Since petitioner is not incarcerated, only the first two factors are relevant. With respect to the first, since the hearing of the petition is to be based entirely on the written record which is already before the court, the forum need not be in New Jersey in order to accommodate witnesses or to facilitate access to the records. With respect to the second factor, the distribution of cases among the district courts will not be significantly affected since there are unlikely to be many cases in which an unattached reservist has his contacts with the military in a district other than the one in which he resides. See also Feingold v. Laird, 72 Civ. 1607 (S.D.N.Y., decided July 14, 1972) (Palmieri, J.).
II. Applebaum's application stated a prima facie case for conscientious objector status. According to the application, petitioner is opposed to war in any form and his opposition derives from moral and ethical beliefs which were drawn in part from the tenets of a recognized creed (Judaism). On its face, the application indicates that petitioner's moral and ethical beliefs occupy "the same place in his life as the belief in a traditional deity holds in the lives of others." United States v. Seeger, 380 U.S. 163, 187, 85 S. Ct. 850, 865, 13 L. Ed. 2d 733 (1965); United States ex rel. Checkman v. Laird, 469 F.2d 773, 777 (2d Cir. 1972).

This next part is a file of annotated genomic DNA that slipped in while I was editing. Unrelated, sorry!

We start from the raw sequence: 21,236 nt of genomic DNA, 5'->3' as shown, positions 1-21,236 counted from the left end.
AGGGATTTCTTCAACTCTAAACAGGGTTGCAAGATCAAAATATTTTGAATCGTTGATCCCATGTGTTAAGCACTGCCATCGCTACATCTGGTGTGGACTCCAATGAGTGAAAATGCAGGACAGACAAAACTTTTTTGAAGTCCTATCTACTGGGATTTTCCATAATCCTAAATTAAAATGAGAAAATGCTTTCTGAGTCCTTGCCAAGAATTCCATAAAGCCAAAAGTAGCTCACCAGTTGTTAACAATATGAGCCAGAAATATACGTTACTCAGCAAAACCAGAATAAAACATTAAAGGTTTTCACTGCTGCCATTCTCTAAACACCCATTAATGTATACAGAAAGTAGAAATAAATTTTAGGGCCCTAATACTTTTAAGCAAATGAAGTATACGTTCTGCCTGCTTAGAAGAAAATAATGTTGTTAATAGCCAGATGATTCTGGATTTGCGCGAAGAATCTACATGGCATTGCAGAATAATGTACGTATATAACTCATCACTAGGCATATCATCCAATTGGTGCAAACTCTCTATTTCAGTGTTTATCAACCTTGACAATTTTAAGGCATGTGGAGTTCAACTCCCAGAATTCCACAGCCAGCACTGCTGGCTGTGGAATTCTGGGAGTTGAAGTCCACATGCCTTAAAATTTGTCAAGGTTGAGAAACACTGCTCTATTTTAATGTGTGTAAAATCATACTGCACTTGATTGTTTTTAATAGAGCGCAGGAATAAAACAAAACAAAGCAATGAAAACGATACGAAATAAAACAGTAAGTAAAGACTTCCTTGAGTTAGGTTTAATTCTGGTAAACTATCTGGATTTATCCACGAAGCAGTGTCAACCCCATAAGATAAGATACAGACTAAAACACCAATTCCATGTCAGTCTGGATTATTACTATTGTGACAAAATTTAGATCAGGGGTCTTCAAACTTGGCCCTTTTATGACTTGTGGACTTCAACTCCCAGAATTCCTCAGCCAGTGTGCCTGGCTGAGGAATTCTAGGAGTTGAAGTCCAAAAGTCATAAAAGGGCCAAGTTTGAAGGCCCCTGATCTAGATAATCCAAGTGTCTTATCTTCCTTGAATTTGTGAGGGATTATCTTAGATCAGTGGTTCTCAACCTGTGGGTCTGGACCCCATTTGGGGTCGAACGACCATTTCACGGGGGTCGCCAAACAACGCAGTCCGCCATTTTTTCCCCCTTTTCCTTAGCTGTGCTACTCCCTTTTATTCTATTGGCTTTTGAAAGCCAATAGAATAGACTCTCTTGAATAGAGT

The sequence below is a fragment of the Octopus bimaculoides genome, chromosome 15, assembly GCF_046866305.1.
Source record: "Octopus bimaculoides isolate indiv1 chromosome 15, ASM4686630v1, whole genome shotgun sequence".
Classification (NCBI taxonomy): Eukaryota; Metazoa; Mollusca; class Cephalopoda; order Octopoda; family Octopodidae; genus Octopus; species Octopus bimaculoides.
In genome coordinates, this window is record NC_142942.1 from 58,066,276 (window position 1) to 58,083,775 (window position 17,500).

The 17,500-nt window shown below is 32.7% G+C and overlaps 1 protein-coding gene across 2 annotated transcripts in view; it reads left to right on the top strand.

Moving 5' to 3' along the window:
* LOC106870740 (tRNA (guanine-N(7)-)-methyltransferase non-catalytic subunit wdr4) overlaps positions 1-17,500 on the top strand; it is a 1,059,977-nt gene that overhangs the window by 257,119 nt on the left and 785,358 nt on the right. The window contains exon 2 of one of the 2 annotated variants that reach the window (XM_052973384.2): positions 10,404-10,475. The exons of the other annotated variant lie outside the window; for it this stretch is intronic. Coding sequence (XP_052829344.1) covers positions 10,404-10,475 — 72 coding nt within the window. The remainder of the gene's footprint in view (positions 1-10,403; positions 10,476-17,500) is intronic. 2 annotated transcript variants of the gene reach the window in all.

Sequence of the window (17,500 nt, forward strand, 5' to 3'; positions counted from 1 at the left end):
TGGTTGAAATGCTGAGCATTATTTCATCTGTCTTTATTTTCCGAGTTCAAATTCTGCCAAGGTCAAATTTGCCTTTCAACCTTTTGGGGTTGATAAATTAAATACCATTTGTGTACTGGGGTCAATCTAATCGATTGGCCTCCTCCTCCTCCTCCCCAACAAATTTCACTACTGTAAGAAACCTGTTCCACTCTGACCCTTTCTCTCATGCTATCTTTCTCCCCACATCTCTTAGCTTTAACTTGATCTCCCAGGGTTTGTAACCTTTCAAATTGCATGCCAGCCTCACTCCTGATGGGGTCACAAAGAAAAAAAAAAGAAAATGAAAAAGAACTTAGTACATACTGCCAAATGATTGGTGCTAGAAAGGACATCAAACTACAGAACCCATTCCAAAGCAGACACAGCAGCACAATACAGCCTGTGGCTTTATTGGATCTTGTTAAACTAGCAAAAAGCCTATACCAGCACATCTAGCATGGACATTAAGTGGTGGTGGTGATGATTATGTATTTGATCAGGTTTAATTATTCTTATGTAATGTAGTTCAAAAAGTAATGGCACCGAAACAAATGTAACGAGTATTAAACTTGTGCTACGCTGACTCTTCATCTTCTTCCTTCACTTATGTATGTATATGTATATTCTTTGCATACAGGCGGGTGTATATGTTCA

Since petitioner's application stated a prima facie case, the decision of the Secretary of the Air Force can be upheld only if ". . . the record contains the objective basis requisite for rejection of the application." Checkman, supra, at 778.
Thus, the court must determine whether the stated grounds for the denial
had a basis in the record.
The conclusion that petitioner was insincere because ". . . his attempt to analogize the violence of the ghetto with his understanding of conditions in the Air Force . . . is patently falacious [sic] to all knowledgeable and unbiased observors," (Legal Review, Respondents' Exhibit 3), comes close to the denial of ". . . existence of bona fide beliefs because those beliefs are incompatible with one's own." 32 C.F.R. § 888e.10(a) (iii). The argument that petitioner, if he is opposed to violence, should ". . . both as a matter of conscience and logic, . . . attempt to disassociate himself from assisting ghetto residents . . . as well as members of the military community," (Respondents' Exhibit 3), can hardly support a finding of insincerity. Petitioner based his conscientious objection claim on an opposition to war, triggered in large part by the consequences of violence he had an opportunity to observe at Elmhurst Hospital. He stated that, as a physician serving residents of the ghetto, he had an opportunity to help alleviate some of the conditions which contribute to violent conduct but that, as a physician in the Air Force, it would be his duty to obey instructions of ". . . an organization whose primary role -- whether people believe it good or bad -- is violence. . . ." (Transcript, Hearing, McGuire Air Force Base, June 14, 1972, p. 5. Respondents' Exhibit 34).